The new, contentiously-negotiated agreement between the players and the teams was supposed to address tanking, which can only be effectively addressed by a mandatory minimum payroll rule. When ethics fail, law or rules have to step in. Baseball teams are supposed to serve their communities, but the contagion of elevating profit and single-goal success over integrity and concern for stake-holders has taken hold of baseball’s culture. Days after the owners ended the lock-out to allow the season to begin, two franchises with grand traditions of fielding exiting teams held fire sales, slashing their budgets and signaling that they were joining the tankers: the Oakland A’s and the Cincinnati Reds. Good job, everybody!

In Cincinnati, fans and sportswriters were vocal in expressing their anger, so last week the team president, Phil Castellini, told them to stuff it, saying in part,

Well, where are you going to go? Let’s start there. I mean, sell the team to who? That’s the other thing — you want to have this debate? If you want to look at what would you do with this team to have it be more profitable, make more money, compete more in the current economic system that this game exists? It would be to pick it up and move it somewhere else. And so be careful what you ask for…I think we’re doing the best we can do with the resources that we have. We’re no more pleased with the results than the fans. I’m not sitting here saying anybody should be happy. I’m not polishing trophies in the office right now, and that’s what we’re here to do.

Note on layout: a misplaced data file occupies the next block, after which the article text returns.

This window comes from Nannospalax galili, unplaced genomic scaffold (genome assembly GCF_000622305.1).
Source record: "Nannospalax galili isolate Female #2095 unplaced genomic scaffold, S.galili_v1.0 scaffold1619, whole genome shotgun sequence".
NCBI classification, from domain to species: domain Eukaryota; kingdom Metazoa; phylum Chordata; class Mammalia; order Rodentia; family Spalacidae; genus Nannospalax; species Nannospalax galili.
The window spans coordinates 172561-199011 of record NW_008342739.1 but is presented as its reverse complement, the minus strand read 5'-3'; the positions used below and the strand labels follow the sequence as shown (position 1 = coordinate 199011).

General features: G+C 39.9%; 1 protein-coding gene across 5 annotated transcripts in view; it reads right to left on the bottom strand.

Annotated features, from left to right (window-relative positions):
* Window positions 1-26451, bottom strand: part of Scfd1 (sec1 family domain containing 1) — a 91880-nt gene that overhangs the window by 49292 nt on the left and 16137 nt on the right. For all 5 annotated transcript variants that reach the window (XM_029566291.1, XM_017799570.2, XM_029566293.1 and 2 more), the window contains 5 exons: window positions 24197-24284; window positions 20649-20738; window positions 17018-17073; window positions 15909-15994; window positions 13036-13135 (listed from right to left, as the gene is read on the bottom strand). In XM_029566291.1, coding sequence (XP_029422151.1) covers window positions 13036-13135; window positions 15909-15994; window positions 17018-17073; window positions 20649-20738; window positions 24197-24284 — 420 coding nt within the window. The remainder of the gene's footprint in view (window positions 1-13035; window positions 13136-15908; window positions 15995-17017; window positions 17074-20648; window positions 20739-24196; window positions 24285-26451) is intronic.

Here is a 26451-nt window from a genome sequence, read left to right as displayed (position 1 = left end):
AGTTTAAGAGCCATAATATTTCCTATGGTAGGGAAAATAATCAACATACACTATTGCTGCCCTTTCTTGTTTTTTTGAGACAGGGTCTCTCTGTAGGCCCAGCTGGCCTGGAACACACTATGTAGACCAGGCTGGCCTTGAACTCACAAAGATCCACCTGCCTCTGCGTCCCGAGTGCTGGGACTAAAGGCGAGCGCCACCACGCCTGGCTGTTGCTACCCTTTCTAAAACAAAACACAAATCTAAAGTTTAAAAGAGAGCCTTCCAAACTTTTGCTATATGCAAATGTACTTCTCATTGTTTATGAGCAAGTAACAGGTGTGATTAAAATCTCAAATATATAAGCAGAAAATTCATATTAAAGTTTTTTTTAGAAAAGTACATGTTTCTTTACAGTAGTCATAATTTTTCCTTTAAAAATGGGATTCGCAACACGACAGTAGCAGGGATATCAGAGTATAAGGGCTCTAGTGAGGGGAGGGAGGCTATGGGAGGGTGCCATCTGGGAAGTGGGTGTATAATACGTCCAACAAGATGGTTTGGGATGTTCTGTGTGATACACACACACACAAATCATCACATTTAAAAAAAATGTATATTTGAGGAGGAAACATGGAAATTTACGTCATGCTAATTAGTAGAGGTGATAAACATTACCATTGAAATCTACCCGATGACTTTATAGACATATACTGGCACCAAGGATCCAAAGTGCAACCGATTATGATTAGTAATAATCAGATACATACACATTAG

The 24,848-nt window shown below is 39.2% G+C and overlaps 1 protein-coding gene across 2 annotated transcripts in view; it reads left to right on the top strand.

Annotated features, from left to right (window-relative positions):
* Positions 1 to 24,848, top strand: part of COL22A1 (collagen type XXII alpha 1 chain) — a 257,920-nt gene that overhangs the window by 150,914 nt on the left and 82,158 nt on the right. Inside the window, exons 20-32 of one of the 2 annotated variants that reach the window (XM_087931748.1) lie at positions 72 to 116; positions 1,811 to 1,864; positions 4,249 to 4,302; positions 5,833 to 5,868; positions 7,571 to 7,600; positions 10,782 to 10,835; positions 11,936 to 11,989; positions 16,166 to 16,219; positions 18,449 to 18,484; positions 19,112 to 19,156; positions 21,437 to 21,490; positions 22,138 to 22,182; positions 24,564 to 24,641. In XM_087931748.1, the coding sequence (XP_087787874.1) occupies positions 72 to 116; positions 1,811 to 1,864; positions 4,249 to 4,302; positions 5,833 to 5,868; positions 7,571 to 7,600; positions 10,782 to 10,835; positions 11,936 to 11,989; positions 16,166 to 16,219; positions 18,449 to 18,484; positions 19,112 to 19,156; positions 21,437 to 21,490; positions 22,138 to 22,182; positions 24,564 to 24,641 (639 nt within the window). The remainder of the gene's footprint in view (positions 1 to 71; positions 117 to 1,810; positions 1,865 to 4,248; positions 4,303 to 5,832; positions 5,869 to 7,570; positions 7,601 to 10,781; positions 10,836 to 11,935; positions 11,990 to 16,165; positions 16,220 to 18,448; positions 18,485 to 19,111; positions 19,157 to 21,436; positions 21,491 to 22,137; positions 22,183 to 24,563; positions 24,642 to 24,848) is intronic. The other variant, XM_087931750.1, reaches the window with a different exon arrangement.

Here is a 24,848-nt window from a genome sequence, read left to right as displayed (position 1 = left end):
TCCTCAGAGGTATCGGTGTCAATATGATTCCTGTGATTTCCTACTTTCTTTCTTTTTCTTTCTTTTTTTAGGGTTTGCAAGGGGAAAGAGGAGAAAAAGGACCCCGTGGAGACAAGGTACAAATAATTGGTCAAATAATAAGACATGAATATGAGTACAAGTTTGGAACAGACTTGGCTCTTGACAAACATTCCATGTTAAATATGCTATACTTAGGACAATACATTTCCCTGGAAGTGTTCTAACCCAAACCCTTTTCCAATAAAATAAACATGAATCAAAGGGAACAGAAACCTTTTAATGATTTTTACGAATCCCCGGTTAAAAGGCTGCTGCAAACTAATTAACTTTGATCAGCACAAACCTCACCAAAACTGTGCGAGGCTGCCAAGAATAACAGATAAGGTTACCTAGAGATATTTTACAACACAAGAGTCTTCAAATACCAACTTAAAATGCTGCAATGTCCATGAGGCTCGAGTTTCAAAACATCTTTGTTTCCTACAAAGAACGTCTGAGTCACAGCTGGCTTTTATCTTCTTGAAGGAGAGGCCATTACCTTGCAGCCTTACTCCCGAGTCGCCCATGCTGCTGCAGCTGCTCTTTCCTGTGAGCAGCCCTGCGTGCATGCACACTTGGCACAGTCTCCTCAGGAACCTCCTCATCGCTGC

His rant did not go over well.

Later the same day, after the team’s PR director had grabbed him by the throat and screamed, “What the hell’s’ the matter with you?” the Reds CEO issued a pro forma apology:

I apologize to Reds fans and regret the comments that I made earlier today,” he said. “We love this city, we love this team and we love our fans. I understand how our fans feel and I am sorry.

Right.

15 thoughts on “Baseball Ethics Batting Practice, Part 2: The Bad And The Ugly

  1. “There have only been 23 *perfect* games—no men on base at all, no hits, no runs, no walks, no errors— in baseball’s 150 year+ history.” Emphasis mine.

    So the expression ~~~> nothing is perfect, isn’t true after all. Maybe it is time to modify that expression.

  2. “There have only been 23 perfect games—no men on base at all, no hits, no runs, no walks, no errors— in baseball’s 150 year+ history.”

    Should have been 24, just ask Armando Galarraga.

      • Another scenario that comes to mind is when Harvey Haddix pitched 12 perfect innings and lost in 13 innings. I’m not arguing that he had a perfect game but what occurred to me when given the possibility of someone else pitching 9 perfect innings in a scoreless game. And, that now we have the ghost runners in extra innings; so, I suppose if the pitcher retired the first 3 batters and his team scored in the other half of the inning he’d still be credited with a perfect game???. Then there is the unlikely scenario that the ghost runner could steal 3rd and home and the pitcher could still retire the first three batters with his team scoring 2 runs in their half inning, etc.